Author’s Note: “New to Delaware, I took my 18-month-old on day trips to the sleepy beaches along Delaware Bay, where we first encountered horseshoe crabs. My life then was dominated by firsts: first steps, first words, etc. In contrast, the fishermen, bay, and crabs had collectively enjoyed a long existence and connection to each other. Watching her interact with the crabs, I felt that she—just barely of this world—and I—witness of her becoming—were just as tied to a mythology and mysterious life force as these ancient creatures.”
Warrior’s Helmet Crab
THE BEACH IS EMPTY OF HUMANS, save Penny and me and the fisherman who walks the bay tossing crabs into the boat he tugs. On land they overlap, an overturned jar of gray tortoiseshell buttons, here to salute the high-tide full moon with a good spawn.
We hug the detritus-drenched shoreline of Bowers Beach as it stirs from hibernation, a town sleepy even in summer—no funnel cake, soft ice cream, arcade. It’s Penny’s first beach since learning to walk and the crabs’ mecca for millennia. Today they’ve arrived from sun glitter grown brighter untouched by man’s leisure for months.
The fisherman greets us, shares his family business: the shore he’s walked since fourteen, harvesting males for blood.
They even use it for cancer, he says. It cured my dad, fellow blue-blood tradesman.
Shakespearean clown, his Delmarvese speaks of brackish waters, calm and flat as the Great Plains, as he slogs through crabs dense as settlers thronging for limited land.
Penny’s newborn-blue-turned-sea-green eyes watch warily the crabs bobbing in water, appendages doubly animated by surf. The fisherman turns one over to expose the hook that divides sexes, that grasps the female’s shell to hitch a ride to shore where she will lay eggs and he his seed—fierce appendage for such a slow act. The fisherman could do this blind: feel for their “boxing gloves” underwater.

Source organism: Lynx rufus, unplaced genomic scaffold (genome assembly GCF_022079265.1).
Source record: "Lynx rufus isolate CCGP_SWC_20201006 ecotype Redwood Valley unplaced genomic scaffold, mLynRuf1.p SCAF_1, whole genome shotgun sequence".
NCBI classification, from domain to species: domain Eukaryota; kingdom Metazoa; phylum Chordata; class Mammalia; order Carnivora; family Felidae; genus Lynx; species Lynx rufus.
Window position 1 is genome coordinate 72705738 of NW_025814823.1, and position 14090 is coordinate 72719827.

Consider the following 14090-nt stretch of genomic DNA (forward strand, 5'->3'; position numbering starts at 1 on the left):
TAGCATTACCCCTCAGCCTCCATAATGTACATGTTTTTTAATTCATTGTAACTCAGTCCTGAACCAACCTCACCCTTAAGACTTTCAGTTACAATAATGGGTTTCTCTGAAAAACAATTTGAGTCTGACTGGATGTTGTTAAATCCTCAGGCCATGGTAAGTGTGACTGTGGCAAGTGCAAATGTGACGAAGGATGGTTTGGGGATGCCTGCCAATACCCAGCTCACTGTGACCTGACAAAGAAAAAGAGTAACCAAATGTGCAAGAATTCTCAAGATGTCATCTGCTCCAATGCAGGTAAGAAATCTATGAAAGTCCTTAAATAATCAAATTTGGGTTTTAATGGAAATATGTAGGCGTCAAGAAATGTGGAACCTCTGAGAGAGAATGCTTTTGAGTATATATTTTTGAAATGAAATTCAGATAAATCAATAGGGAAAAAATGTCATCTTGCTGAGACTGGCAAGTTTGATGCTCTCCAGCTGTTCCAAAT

In the factory, white jackets, donned gloves and masks saunter by crabs propped up like puppets, affixed to lab benches in neat rows, shells reflecting fluorescence barring barnacles’ rough blooms.
Each crab bent at hinge, blue blood drips from needle to bottle, a blue that traps toxins in inescapable clots, an antifreeze- mixed-with-milk that tests tools, injections—anything that penetrates human skin—for purity.
Returned to Delaware Bay a day later, the crabs are weak but not bloodless.
Penny toddles along the sand, a gift for uncalloused soles. So focused on the world inside each grain, she doesn’t see the horseshoe until we’re on him. Still clumsy with her own limbs, she watches me turn him over, flipped on his back by a wave.
Spitting images of fossil kin who swam and spawned when water covered all, their peaked shells tell of Mt. Everest and seafloors that spread to bare the ocean’s bloody heart. They’ve seen five ice ages, Pangaea form and pull apart, the asteroid, a time before bloodletting.
Little need for evolution when you’re so good at surviving.
Penny’s tiny fingers read the barnacles, skim the sand- polished curves, ridges shiny as obsidian in midday sun.
It feels like yesterday when her life was folded into mine, punctuated only by waves, tides, and moons.
*The Japanese call horseshoe crabs “warrior’s helmet crab” from an ancient tale of courageous samurais, who sacrificed their lives in battle and were reborn fully armored crabs to protect the waters surrounding their homeland.
Caroline N. Simpson is a poet, essayist, and playwright and has thrice been nominated for a Pushcart Prize in poetry and nonfiction. She was awarded the 2020 Established Artist Fellowship in Poetry by the Delaware Division of Arts. Her chapbook, Choose Your Own Adventures and Other Poems, was published by Finishing Line Press (2018). She teaches high school English at The Tatnall School, in Wilmington. Website: carolinensimpson.com.
Delmarva Review publishes the best of new prose and poetry selected from thousands of submissions annually. As a 501(c)(3) nonprofit, it receives partial financial support from individual contributions and a grant from the Talbot County Arts Council with funds from the Maryland State Arts Council. The review is available worldwide in paperback and electronic editions from Amazon.com and other major online booksellers and specialty regional bookstores. Website: DelmarvaReview.org.
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